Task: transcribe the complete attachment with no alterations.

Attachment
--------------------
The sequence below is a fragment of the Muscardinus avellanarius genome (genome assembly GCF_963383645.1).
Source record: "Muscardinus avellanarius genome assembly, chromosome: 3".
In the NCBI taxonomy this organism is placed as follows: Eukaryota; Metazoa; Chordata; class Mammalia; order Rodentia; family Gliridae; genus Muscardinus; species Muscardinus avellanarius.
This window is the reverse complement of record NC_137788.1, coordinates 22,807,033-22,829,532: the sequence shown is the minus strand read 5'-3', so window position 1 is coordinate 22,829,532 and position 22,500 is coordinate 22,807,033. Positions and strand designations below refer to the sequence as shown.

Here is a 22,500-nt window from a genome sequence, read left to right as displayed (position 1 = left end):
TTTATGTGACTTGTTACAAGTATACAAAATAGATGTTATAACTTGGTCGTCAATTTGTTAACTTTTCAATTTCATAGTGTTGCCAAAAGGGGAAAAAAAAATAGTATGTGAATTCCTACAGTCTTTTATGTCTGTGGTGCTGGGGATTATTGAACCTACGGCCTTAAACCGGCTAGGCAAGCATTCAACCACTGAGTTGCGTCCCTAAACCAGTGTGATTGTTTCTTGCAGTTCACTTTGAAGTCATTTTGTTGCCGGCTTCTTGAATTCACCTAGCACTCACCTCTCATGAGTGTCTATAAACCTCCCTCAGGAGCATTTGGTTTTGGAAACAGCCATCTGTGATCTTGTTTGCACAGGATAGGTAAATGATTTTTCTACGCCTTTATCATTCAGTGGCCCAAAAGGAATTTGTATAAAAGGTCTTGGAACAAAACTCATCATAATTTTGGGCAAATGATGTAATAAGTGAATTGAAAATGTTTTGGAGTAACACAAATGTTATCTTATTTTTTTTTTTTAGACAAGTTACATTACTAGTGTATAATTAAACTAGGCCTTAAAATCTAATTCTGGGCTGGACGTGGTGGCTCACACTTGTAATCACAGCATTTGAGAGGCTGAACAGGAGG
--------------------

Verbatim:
The sequence below is a fragment of the Muscardinus avellanarius genome (genome assembly GCF_963383645.1).
Source record: "Muscardinus avellanarius genome assembly, chromosome: 3".
In the NCBI taxonomy this organism is placed as follows: Eukaryota; Metazoa; Chordata; class Mammalia; order Rodentia; family Gliridae; genus Muscardinus; species Muscardinus avellanarius.
This window is the reverse complement of record NC_137788.1, coordinates 22,807,033-22,829,532: the sequence shown is the minus strand read 5'-3', so window position 1 is coordinate 22,829,532 and position 22,500 is coordinate 22,807,033. Positions and strand designations below refer to the sequence as shown.

Here is a 22,500-nt window from a genome sequence, read left to right as displayed (position 1 = left end):
TTTATGTGACTTGTTACAAGTATACAAAATAGATGTTATAACTTGGTCGTCAATTTGTTAACTTTTCAATTTCATAGTGTTGCCAAAAGGGGAAAAAAAAATAGTATGTGAATTCCTACAGTCTTTTATGTCTGTGGTGCTGGGGATTATTGAACCTACGGCCTTAAACCGGCTAGGCAAGCATTCAACCACTGAGTTGCGTCCCTAAACCAGTGTGATTGTTTCTTGCAGTTCACTTTGAAGTCATTTTGTTGCCGGCTTCTTGAATTCACCTAGCACTCACCTCTCATGAGTGTCTATAAACCTCCCTCAGGAGCATTTGGTTTTGGAAACAGCCATCTGTGATCTTGTTTGCACAGGATAGGTAAATGATTTTTCTACGCCTTTATCATTCAGTGGCCCAAAAGGAATTTGTATAAAAGGTCTTGGAACAAAACTCATCATAATTTTGGGCAAATGATGTAATAAGTGAATTGAAAATGTTTTGGAGTAACACAAATGTTATCTTATTTTTTTTTTTTAGACAAGTTACATTACTAGTGTATAATTAAACTAGGCCTTAAAATCTAATTCTGGGCTGGACGTGGTGGCTCACACTTGTAATCACAGCATTTGAGAGGCTGAACAGGAGG